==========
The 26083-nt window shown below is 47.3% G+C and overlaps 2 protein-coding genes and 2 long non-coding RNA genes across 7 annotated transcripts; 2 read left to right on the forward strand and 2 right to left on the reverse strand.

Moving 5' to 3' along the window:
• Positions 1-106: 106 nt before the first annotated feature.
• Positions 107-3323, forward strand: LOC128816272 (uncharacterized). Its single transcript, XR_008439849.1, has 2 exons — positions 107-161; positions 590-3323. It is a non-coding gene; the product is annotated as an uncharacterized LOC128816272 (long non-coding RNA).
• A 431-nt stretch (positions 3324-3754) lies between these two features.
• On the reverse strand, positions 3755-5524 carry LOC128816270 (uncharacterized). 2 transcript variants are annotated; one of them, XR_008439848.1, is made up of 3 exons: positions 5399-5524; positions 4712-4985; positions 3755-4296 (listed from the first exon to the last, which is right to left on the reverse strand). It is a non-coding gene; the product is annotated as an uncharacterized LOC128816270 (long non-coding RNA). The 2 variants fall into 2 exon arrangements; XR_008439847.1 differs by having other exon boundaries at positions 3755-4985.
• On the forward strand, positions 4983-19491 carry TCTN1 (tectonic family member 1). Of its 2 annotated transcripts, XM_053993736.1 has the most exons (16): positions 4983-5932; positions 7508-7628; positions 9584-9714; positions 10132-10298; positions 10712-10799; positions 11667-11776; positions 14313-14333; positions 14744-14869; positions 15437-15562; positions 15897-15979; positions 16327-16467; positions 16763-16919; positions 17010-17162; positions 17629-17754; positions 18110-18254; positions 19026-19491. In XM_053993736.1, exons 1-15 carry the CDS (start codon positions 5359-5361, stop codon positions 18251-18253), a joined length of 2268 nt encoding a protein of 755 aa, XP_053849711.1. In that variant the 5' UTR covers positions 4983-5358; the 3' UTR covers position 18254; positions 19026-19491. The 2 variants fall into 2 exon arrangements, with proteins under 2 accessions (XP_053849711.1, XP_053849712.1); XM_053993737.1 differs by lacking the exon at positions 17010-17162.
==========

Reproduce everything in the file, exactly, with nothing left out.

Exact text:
The 26083-nt window shown below is 47.3% G+C and overlaps 2 protein-coding genes and 2 long non-coding RNA genes across 7 annotated transcripts; 2 read left to right on the forward strand and 2 right to left on the reverse strand.

Moving 5' to 3' along the window:
• Positions 1-106: 106 nt before the first annotated feature.
• Positions 107-3323, forward strand: LOC128816272 (uncharacterized). Its single transcript, XR_008439849.1, has 2 exons — positions 107-161; positions 590-3323. It is a non-coding gene; the product is annotated as an uncharacterized LOC128816272 (long non-coding RNA).
• A 431-nt stretch (positions 3324-3754) lies between these two features.
• On the reverse strand, positions 3755-5524 carry LOC128816270 (uncharacterized). 2 transcript variants are annotated; one of them, XR_008439848.1, is made up of 3 exons: positions 5399-5524; positions 4712-4985; positions 3755-4296 (listed from the first exon to the last, which is right to left on the reverse strand). It is a non-coding gene; the product is annotated as an uncharacterized LOC128816270 (long non-coding RNA). The 2 variants fall into 2 exon arrangements; XR_008439847.1 differs by having other exon boundaries at positions 3755-4985.
• On the forward strand, positions 4983-19491 carry TCTN1 (tectonic family member 1). Of its 2 annotated transcripts, XM_053993736.1 has the most exons (16): positions 4983-5932; positions 7508-7628; positions 9584-9714; positions 10132-10298; positions 10712-10799; positions 11667-11776; positions 14313-14333; positions 14744-14869; positions 15437-15562; positions 15897-15979; positions 16327-16467; positions 16763-16919; positions 17010-17162; positions 17629-17754; positions 18110-18254; positions 19026-19491. In XM_053993736.1, exons 1-15 carry the CDS (start codon positions 5359-5361, stop codon positions 18251-18253), a joined length of 2268 nt encoding a protein of 755 aa, XP_053849711.1. In that variant the 5' UTR covers positions 4983-5358; the 3' UTR covers position 18254; positions 19026-19491. The 2 variants fall into 2 exon arrangements, with proteins under 2 accessions (XP_053849711.1, XP_053849712.1); XM_053993737.1 differs by lacking the exon at positions 17010-17162.